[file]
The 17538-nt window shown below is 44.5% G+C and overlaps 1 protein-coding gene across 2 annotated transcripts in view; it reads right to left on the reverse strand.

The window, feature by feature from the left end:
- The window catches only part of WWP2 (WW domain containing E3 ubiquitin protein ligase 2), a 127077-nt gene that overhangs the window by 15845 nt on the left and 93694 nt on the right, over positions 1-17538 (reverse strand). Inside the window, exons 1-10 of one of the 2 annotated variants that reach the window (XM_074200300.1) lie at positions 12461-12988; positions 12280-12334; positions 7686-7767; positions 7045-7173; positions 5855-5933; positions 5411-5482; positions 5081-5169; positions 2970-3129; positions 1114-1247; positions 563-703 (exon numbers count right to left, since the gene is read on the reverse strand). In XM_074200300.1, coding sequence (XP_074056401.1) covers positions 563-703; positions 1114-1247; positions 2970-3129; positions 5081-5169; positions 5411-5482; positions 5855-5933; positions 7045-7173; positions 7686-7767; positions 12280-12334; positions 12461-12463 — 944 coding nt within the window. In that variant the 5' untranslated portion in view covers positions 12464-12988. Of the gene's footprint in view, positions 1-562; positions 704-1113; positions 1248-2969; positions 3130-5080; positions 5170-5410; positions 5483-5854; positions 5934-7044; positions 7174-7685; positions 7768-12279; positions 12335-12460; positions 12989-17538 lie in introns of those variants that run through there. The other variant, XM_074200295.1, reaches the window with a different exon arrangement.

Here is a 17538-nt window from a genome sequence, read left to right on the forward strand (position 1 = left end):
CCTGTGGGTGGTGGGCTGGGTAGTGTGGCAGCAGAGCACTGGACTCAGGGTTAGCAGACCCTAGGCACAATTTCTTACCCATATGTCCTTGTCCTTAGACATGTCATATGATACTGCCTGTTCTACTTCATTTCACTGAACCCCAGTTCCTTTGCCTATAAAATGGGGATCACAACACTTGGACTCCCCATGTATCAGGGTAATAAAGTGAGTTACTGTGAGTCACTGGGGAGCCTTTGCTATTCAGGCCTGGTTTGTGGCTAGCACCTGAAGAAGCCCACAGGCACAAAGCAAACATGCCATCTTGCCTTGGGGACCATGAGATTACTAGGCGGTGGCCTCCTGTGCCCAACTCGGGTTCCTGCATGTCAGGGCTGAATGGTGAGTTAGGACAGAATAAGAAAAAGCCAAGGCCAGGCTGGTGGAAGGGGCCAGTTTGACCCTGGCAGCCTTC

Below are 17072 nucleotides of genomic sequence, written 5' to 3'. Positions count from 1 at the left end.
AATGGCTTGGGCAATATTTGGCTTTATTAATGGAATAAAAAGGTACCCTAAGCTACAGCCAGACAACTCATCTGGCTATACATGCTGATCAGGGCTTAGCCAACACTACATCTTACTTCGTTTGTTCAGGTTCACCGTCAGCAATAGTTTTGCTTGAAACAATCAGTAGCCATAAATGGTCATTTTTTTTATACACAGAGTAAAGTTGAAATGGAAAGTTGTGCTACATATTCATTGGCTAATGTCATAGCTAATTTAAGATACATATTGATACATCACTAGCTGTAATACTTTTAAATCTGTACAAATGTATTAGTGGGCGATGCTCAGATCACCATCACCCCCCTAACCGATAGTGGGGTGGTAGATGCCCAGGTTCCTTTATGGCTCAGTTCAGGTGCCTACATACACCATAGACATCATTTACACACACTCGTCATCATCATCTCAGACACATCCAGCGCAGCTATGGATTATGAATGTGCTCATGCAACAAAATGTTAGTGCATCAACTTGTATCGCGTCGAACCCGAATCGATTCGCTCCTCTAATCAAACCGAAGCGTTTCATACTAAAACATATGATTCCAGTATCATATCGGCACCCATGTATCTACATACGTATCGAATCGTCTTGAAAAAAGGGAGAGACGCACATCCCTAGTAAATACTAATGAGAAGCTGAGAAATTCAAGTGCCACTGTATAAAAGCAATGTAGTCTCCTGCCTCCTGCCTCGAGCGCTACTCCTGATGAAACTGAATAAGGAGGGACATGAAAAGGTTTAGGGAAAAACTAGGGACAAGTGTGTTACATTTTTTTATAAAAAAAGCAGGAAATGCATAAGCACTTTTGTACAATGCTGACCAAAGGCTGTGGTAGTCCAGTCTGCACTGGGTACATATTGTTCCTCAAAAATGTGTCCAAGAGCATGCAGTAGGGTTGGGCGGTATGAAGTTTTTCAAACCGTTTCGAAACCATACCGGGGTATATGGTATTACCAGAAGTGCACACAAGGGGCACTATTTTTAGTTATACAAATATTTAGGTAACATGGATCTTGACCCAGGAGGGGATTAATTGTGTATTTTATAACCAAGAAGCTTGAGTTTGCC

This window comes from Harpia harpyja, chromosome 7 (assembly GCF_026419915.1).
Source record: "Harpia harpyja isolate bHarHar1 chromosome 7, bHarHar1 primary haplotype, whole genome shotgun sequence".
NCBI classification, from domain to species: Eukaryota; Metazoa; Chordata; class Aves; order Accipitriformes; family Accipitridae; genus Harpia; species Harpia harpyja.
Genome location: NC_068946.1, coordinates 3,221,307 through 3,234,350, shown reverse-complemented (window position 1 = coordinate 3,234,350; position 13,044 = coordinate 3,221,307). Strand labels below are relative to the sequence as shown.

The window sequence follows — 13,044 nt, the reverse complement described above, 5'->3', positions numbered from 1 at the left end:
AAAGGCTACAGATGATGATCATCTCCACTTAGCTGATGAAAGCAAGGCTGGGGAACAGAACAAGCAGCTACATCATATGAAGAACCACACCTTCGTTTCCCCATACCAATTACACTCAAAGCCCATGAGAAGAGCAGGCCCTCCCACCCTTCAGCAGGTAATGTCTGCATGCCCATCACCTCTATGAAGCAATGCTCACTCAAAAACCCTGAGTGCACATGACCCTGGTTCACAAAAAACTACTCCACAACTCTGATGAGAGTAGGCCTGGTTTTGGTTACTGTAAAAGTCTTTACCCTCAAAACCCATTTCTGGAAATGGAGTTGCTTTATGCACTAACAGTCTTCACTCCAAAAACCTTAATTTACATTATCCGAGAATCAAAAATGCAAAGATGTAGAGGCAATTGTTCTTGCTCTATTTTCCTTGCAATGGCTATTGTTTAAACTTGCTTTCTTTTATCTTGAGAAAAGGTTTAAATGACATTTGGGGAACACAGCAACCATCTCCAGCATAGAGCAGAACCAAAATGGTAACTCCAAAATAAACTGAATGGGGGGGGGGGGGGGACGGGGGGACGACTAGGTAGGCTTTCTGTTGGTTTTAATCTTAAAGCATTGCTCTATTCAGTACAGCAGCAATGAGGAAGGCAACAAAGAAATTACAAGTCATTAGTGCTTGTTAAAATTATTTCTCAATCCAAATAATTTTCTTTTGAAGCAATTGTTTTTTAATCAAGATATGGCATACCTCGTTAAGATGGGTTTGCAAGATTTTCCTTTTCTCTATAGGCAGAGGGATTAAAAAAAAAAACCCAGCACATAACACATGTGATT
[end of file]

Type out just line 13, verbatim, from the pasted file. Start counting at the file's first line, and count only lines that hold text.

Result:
AAAGGCTACAGATGATGATCATCTCCACTTAGCTGATGAAAGCAAGGCTGGGGAACAGAACAAGCAGCTACATCATATGAAGAACCACACCTTCGTTTCCCCATACCAATTACACTCAAAGCCCATGAGAAGAGCAGGCCCTCCCACCCTTCAGCAGGTAATGTCTGCATGCCCATCACCTCTATGAAGCAATGCTCACTCAAAAACCCTGAGTGCACATGACCCTGGTTCACAAAAAACTACTCCACAACTCTGATGAGAGTAGGCCTGGTTTTGGTTACTGTAAAAGTCTTTACCCTCAAAACCCATTTCTGGAAATGGAGTTGCTTTATGCACTAACAGTCTTCACTCCAAAAACCTTAATTTACATTATCCGAGAATCAAAAATGCAAAGATGTAGAGGCAATTGTTCTTGCTCTATTTTCCTTGCAATGGCTATTGTTTAAACTTGCTTTCTTTTATCTTGAGAAAAGGTTTAAATGACATTTGGGGAACACAGCAACCATCTCCAGCATAGAGCAGAACCAAAATGGTAACTCCAAAATAAACTGAATGGGGGGGGGGGGGGGACGGGGGGACGACTAGGTAGGCTTTCTGTTGGTTTTAATCTTAAAGCATTGCTCTATTCAGTACAGCAGCAATGAGGAAGGCAACAAAGAAATTACAAGTCATTAGTGCTTGTTAAAATTATTTCTCAATCCAAATAATTTTCTTTTGAAGCAATTGTTTTTTAATCAAGATATGGCATACCTCGTTAAGATGGGTTTGCAAGATTTTCCTTTTCTCTATAGGCAGAGGGATTAAAAAAAAAAACCCAGCACATAACACATGTGATT